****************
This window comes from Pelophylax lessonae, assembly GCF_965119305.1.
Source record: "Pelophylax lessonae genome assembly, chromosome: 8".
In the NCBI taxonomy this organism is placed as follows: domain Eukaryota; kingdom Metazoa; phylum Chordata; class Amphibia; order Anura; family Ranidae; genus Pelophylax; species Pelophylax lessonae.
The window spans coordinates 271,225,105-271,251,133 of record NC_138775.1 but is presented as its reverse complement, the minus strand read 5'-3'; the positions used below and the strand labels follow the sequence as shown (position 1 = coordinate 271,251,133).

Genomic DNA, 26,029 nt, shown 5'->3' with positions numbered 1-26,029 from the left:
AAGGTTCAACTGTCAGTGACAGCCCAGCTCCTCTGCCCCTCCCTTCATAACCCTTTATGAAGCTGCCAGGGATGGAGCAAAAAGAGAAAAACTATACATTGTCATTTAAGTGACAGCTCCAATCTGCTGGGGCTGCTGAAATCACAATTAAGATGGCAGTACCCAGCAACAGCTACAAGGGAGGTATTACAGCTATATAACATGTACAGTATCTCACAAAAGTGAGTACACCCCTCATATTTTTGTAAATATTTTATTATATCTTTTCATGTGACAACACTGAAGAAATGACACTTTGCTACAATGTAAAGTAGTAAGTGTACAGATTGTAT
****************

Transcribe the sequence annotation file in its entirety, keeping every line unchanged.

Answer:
This window comes from Pelophylax lessonae, assembly GCF_965119305.1.
Source record: "Pelophylax lessonae genome assembly, chromosome: 8".
In the NCBI taxonomy this organism is placed as follows: domain Eukaryota; kingdom Metazoa; phylum Chordata; class Amphibia; order Anura; family Ranidae; genus Pelophylax; species Pelophylax lessonae.
The window spans coordinates 271,225,105-271,251,133 of record NC_138775.1 but is presented as its reverse complement, the minus strand read 5'-3'; the positions used below and the strand labels follow the sequence as shown (position 1 = coordinate 271,251,133).

Genomic DNA, 26,029 nt, shown 5'->3' with positions numbered 1-26,029 from the left:
AAGGTTCAACTGTCAGTGACAGCCCAGCTCCTCTGCCCCTCCCTTCATAACCCTTTATGAAGCTGCCAGGGATGGAGCAAAAAGAGAAAAACTATACATTGTCATTTAAGTGACAGCTCCAATCTGCTGGGGCTGCTGAAATCACAATTAAGATGGCAGTACCCAGCAACAGCTACAAGGGAGGTATTACAGCTATATAACATGTACAGTATCTCACAAAAGTGAGTACACCCCTCATATTTTTGTAAATATTTTATTATATCTTTTCATGTGACAACACTGAAGAAATGACACTTTGCTACAATGTAAAGTAGTAAGTGTACAGATTGTAT